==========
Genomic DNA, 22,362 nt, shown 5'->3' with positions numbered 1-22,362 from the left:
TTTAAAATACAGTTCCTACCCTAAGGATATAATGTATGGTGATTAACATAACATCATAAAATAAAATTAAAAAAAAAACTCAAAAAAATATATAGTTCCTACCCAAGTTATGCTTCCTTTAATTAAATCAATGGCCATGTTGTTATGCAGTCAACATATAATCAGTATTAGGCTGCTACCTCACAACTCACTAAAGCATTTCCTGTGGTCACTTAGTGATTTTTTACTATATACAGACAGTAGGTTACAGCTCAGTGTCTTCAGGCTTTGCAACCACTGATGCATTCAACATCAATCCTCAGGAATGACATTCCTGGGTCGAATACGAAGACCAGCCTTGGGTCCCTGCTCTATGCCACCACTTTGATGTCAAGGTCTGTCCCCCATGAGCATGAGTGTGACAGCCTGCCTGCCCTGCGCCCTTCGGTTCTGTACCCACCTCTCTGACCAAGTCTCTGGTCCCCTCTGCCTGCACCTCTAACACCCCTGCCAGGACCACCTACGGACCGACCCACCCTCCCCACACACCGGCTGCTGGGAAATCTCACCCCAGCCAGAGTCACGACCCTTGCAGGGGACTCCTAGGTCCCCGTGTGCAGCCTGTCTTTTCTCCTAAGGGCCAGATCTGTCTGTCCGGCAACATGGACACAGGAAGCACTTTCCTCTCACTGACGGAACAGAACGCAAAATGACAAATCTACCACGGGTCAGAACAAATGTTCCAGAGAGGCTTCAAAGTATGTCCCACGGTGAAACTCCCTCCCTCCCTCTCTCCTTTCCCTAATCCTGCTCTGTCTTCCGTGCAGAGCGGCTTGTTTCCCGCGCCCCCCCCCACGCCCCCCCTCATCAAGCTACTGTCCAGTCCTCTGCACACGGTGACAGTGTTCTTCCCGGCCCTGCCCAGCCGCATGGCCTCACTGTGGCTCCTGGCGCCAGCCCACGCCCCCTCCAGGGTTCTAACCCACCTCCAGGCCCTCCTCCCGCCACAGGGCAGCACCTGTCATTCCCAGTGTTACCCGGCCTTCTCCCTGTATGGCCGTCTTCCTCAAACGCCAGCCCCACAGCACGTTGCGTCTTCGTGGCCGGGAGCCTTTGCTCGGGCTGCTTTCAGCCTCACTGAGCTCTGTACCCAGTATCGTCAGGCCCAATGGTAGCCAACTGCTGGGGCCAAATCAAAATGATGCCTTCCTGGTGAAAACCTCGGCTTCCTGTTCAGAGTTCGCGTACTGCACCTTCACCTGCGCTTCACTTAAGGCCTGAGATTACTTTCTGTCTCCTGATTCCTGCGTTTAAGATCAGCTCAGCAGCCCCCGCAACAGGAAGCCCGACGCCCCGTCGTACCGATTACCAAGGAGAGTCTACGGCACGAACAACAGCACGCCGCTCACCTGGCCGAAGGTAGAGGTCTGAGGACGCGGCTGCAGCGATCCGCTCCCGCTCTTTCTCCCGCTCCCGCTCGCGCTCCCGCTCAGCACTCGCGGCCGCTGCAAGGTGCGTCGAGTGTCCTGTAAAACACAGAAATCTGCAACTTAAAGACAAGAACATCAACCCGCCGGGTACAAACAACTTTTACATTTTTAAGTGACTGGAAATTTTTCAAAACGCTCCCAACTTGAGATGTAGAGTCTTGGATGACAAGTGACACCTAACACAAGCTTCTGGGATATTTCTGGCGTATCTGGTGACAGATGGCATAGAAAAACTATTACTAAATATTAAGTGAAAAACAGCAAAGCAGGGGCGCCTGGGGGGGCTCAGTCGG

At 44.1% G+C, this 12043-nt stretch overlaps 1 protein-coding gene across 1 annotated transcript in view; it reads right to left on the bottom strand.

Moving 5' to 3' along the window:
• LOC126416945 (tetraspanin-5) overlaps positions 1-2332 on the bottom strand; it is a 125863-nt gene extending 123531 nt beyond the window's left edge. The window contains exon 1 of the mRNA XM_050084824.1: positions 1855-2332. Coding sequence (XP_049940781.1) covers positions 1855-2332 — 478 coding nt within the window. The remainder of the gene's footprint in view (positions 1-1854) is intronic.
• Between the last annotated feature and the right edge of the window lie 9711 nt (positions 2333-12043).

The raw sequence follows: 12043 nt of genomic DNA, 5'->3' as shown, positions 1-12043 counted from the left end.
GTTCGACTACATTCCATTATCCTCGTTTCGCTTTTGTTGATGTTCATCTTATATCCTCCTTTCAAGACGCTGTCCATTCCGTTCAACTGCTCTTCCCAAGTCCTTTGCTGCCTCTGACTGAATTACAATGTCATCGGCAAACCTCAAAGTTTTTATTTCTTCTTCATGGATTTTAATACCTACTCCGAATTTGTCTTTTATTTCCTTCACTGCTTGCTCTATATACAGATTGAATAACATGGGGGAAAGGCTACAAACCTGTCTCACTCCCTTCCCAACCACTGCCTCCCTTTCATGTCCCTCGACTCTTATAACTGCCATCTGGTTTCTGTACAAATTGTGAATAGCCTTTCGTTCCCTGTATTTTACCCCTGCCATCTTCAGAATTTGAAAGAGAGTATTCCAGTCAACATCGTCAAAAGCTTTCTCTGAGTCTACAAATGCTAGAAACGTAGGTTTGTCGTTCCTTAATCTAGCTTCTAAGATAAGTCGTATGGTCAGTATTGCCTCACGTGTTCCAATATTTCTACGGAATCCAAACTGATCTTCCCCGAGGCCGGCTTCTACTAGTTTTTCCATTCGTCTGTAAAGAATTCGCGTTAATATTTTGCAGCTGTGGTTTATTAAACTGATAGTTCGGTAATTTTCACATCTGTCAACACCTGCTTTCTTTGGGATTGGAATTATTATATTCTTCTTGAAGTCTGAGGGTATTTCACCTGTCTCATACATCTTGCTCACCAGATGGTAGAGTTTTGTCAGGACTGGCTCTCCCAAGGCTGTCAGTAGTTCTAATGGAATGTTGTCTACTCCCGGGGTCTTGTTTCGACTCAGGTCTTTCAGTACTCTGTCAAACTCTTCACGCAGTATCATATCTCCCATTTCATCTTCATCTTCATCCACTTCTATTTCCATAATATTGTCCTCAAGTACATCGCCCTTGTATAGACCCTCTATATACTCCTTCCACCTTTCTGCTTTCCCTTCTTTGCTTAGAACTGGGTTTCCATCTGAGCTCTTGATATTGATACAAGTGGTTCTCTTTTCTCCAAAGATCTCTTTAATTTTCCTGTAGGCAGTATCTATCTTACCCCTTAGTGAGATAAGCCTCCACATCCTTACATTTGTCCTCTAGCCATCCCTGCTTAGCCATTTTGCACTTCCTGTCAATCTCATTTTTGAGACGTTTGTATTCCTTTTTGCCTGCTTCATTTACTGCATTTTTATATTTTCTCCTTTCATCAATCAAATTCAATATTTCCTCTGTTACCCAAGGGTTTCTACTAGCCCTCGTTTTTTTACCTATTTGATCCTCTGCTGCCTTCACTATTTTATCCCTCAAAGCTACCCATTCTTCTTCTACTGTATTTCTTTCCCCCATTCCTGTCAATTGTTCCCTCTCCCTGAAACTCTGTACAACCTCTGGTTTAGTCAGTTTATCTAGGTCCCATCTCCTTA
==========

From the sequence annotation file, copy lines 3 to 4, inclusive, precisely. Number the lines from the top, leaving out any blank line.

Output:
At 44.1% G+C, this 12043-nt stretch overlaps 1 protein-coding gene across 1 annotated transcript in view; it reads right to left on the bottom strand.

Moving 5' to 3' along the window: